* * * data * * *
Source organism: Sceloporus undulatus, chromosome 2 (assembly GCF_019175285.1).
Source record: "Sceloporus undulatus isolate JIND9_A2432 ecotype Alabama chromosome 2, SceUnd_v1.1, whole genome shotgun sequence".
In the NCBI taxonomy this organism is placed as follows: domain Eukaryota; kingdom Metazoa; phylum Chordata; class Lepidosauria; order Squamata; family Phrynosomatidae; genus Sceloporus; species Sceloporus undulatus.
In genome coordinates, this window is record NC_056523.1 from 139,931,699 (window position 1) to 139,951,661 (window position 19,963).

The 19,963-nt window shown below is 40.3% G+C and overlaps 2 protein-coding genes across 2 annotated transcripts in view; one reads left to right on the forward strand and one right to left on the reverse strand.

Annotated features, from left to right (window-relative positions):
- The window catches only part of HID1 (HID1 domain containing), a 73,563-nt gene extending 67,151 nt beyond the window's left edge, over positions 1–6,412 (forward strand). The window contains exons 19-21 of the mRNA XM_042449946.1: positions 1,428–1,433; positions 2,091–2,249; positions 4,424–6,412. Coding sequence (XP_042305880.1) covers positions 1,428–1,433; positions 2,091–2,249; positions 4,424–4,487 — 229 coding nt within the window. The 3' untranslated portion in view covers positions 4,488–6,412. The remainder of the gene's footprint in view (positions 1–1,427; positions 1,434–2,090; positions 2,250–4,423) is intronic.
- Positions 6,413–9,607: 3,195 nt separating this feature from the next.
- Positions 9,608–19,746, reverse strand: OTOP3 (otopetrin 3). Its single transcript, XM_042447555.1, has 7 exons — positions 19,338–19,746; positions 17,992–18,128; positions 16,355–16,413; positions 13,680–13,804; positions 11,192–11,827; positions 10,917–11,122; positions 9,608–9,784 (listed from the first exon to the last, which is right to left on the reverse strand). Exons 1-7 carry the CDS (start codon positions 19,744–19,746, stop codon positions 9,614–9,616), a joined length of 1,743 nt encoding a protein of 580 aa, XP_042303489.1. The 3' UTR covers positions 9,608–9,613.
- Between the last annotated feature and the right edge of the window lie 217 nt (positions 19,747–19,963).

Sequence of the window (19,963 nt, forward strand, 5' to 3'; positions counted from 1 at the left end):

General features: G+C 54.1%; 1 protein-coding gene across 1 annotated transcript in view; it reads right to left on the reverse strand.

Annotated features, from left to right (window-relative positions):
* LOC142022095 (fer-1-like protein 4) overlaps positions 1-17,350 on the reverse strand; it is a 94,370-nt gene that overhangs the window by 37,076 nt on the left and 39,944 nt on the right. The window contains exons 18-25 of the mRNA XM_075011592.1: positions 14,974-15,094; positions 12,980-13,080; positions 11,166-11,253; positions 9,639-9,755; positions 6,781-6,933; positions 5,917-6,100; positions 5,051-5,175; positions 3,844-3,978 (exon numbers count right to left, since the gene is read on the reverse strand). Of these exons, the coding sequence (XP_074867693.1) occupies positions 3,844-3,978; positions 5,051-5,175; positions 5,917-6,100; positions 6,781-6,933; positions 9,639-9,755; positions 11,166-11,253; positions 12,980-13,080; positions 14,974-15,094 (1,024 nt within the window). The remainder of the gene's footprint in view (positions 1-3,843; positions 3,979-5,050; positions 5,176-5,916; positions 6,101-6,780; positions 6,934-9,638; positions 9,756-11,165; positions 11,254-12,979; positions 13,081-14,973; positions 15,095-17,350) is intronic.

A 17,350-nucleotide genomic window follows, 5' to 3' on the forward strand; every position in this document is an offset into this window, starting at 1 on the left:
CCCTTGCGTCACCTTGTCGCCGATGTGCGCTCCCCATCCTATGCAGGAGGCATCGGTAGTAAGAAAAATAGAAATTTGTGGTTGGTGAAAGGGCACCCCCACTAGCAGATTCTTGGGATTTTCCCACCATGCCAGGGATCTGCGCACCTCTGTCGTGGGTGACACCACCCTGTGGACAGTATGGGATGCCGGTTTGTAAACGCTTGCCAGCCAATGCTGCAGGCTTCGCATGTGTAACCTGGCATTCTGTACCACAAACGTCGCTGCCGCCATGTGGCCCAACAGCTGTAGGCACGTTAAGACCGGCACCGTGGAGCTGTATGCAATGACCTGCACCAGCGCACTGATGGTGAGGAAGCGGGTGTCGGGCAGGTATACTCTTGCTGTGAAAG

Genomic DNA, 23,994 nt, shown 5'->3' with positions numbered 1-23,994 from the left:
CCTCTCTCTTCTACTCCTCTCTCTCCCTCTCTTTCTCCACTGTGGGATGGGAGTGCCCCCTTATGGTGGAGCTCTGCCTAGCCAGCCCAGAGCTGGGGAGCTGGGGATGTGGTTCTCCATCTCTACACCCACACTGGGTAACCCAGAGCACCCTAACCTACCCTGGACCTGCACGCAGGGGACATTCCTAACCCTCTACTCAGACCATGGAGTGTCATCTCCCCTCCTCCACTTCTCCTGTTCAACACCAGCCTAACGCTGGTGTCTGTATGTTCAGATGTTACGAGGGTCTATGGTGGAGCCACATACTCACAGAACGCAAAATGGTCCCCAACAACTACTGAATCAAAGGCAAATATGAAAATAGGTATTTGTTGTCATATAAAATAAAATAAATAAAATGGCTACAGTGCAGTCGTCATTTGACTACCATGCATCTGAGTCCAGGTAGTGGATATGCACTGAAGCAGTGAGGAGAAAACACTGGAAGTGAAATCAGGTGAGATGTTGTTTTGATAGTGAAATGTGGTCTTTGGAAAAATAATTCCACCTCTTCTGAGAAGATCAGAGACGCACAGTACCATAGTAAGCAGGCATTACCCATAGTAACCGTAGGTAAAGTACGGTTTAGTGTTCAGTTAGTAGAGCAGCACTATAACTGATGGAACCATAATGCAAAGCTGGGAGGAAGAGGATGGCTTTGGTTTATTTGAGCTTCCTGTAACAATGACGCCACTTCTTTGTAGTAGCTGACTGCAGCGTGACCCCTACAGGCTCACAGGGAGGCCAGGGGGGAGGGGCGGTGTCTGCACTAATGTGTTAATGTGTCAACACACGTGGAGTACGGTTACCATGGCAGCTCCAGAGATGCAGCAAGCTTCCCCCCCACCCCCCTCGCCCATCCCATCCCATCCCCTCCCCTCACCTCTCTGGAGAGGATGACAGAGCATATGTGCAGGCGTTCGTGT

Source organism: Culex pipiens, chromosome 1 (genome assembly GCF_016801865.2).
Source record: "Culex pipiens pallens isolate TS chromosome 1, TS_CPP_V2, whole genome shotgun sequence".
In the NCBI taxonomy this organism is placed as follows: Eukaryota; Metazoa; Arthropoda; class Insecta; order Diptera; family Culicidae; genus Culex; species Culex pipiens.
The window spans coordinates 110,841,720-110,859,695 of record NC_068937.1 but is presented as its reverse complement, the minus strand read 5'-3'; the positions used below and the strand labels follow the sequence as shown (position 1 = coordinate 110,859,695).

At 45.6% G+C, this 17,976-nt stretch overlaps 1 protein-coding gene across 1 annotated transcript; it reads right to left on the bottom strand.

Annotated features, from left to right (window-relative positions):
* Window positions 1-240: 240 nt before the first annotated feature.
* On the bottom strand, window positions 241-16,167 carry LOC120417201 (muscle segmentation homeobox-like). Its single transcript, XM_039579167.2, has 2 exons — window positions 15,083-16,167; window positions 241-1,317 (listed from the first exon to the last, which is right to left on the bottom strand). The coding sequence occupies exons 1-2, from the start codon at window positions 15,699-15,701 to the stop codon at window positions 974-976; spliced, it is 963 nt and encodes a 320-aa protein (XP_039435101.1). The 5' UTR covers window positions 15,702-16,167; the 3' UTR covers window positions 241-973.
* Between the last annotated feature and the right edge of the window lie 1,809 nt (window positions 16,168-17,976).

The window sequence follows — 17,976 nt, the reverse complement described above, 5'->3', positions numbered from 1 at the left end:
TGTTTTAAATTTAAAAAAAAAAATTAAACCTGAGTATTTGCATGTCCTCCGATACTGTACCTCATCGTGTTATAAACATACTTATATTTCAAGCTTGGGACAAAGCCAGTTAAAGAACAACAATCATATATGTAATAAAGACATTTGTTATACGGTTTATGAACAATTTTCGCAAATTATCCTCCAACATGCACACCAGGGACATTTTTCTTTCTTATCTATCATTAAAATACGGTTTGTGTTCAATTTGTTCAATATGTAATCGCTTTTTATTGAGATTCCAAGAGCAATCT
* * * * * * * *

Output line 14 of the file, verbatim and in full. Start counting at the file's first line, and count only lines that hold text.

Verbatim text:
* LOC142022095 (fer-1-like protein 4) overlaps positions 1-17,350 on the reverse strand; it is a 94,370-nt gene that overhangs the window by 37,076 nt on the left and 39,944 nt on the right. The window contains exons 18-25 of the mRNA XM_075011592.1: positions 14,974-15,094; positions 12,980-13,080; positions 11,166-11,253; positions 9,639-9,755; positions 6,781-6,933; positions 5,917-6,100; positions 5,051-5,175; positions 3,844-3,978 (exon numbers count right to left, since the gene is read on the reverse strand). Of these exons, the coding sequence (XP_074867693.1) occupies positions 3,844-3,978; positions 5,051-5,175; positions 5,917-6,100; positions 6,781-6,933; positions 9,639-9,755; positions 11,166-11,253; positions 12,980-13,080; positions 14,974-15,094 (1,024 nt within the window). The remainder of the gene's footprint in view (positions 1-3,843; positions 3,979-5,050; positions 5,176-5,916; positions 6,101-6,780; positions 6,934-9,638; positions 9,756-11,165; positions 11,254-12,979; positions 13,081-14,973; positions 15,095-17,350) is intronic.